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    So in NO3- N has an oxidation of +5
    I was initially confused because I thought NO3- had an extra electron since it was a negative ion. So I thought that since normal 03 would be -6 an extra electron must mean that it will be a -7 and so N must be +6. +6 +-7 = -1

    But having thought about it the overall charge is -1 not just for the 03 so if O3 is -6 then N has to be +5 for the overall charge to be -1

    What I don't get is is why NO3 is 1- in the first place. Does nitrogen not fill its shell? Does oxygen not form a double bond?

    I thought ions had extra or less electrons. So why is nh4 a nh4+ ion if it has 8 electrons and has gained 3. Where has it lost an electron.

    I am really confused. Any help is appreciated.

    Thanks!
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    This should help:

    http://www.kentchemistry.com/links/b...sdotstruct.htm
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    Very useful thanks. But it still doesn't answer my question. So an example he used is H30+ . Is it +1 because the oxygen covalent shares 3 electrons with the 3 hydrogen atomsand has 1 lone pair so 5 electrons are used. Has it lost the extra electron to become an ion? Oxygen has 6 electrons in its outer shell
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    H3O+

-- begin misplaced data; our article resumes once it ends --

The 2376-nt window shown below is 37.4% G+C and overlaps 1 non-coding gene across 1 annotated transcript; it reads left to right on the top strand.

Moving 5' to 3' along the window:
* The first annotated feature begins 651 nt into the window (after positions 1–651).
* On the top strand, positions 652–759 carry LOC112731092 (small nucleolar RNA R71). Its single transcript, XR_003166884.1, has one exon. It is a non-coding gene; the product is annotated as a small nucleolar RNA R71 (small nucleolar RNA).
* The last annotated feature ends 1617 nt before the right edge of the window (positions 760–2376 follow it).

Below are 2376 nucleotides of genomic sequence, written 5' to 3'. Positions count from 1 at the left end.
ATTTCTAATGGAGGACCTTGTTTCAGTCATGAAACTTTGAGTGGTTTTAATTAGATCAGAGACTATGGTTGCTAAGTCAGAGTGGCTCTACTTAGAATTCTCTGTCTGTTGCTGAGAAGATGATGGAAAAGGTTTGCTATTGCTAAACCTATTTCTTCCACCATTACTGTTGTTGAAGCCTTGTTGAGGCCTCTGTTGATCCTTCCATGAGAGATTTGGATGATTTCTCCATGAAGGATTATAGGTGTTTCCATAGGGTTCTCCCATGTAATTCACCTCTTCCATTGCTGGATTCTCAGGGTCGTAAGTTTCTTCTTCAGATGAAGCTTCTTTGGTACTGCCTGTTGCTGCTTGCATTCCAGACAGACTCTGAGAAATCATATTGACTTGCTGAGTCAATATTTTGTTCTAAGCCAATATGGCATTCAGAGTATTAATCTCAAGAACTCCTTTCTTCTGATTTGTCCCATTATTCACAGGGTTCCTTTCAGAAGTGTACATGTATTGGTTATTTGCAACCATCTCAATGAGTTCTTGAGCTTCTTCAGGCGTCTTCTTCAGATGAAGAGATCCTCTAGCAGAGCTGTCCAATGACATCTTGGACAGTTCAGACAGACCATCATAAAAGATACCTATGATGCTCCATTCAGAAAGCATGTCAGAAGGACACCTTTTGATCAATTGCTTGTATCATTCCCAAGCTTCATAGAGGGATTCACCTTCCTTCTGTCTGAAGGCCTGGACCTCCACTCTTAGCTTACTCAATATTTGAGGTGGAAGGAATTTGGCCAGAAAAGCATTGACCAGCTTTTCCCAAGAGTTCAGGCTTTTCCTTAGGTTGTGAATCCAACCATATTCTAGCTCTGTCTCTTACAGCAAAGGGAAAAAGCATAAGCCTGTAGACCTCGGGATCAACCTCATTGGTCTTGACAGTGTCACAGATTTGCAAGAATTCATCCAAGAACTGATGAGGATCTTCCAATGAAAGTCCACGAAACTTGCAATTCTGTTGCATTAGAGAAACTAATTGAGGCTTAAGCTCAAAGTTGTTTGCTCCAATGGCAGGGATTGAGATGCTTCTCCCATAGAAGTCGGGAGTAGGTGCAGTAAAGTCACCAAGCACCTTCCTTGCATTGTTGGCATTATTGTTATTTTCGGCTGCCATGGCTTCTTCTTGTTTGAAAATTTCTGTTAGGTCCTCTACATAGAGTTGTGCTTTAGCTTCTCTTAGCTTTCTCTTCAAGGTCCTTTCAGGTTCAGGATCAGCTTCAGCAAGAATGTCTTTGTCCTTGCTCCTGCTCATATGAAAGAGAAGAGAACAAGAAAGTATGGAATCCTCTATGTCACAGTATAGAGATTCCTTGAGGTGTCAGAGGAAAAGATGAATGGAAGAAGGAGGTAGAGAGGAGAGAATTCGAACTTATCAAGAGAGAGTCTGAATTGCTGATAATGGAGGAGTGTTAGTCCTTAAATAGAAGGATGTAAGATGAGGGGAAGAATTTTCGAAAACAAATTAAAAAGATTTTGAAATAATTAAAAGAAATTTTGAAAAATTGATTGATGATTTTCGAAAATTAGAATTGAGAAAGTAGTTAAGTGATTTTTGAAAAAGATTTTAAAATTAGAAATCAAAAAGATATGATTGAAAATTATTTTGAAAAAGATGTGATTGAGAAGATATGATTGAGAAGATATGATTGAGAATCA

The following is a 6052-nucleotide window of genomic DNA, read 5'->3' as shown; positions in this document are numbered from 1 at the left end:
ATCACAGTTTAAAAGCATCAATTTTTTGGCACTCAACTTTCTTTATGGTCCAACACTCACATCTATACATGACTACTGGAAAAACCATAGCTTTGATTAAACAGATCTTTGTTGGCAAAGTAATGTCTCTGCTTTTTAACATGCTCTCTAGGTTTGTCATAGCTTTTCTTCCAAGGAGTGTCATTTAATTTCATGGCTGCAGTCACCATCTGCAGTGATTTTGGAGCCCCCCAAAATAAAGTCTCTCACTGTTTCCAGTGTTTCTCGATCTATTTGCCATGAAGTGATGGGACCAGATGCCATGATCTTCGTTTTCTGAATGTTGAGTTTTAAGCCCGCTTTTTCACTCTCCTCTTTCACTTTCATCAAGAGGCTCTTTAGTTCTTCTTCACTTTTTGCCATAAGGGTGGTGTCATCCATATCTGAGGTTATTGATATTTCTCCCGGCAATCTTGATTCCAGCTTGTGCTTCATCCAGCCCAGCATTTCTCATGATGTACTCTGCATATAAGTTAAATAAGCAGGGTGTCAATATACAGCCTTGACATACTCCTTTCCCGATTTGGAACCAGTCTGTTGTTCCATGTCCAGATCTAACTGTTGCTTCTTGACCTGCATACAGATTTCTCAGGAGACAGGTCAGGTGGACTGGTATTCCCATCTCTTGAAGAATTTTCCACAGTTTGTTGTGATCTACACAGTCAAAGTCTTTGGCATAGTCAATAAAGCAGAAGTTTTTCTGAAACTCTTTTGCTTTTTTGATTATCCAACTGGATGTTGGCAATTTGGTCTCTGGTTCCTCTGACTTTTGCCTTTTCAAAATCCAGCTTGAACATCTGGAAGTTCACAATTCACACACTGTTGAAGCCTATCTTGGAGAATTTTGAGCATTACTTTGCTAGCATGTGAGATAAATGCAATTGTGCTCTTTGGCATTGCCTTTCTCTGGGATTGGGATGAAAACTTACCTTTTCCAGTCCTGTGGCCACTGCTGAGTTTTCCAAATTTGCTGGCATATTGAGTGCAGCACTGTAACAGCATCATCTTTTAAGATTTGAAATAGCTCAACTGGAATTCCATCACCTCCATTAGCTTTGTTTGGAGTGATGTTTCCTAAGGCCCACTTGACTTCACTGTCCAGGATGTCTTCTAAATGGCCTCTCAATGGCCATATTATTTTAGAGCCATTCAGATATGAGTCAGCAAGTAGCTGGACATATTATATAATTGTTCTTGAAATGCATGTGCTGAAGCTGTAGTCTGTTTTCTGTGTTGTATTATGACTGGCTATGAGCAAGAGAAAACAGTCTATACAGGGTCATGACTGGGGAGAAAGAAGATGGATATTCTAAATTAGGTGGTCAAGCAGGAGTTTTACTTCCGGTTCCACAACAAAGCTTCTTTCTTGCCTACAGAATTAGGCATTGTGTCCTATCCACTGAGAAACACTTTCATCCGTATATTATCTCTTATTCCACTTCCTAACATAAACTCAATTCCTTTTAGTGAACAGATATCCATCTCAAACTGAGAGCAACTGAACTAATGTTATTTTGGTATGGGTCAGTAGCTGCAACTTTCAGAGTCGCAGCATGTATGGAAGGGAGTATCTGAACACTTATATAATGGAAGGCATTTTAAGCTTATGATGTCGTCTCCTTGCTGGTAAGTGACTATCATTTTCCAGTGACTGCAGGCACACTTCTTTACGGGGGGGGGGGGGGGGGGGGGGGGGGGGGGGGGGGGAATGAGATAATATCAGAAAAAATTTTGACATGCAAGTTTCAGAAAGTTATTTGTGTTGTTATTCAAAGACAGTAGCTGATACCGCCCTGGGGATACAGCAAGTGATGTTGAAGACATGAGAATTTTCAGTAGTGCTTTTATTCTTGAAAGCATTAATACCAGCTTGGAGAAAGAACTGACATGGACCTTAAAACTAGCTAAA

Total number of p+: 3x1 + 8 = 11
    Total number of e-: 10
    +1 charge

    Water has 2x lone pairs and 2x standard covalent bonds i.e. 2x shared pairs.
    H3O+ has 1x lone pair, 2x covalent bonds and 1x dative covalent bond to an H+

    If you tried to add a third H atom, there would be 9e- in O's outer shell. Not good.
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    (Original post by Pigster)
    H3O+

    Total number of p+: 3x1 + 8 = 11
    Total number of e-: 10
    +1 charge

    Water has 2x lone pairs and 2x standard covalent bonds i.e. 2x shared pairs.
    H3O+ has 1x lone pair, 2x covalent bonds and 1x dative covalent bond to an H+

    If you tried to add a third H atom, there would be 9e- in O's outer shell. Not good.
    I can't seem to figure out how you got 10 electrons in total. 2 covalent = 4 + 1 line pair = 6. And dative is 2 as well right?

    Thanks for your time
 
 
 
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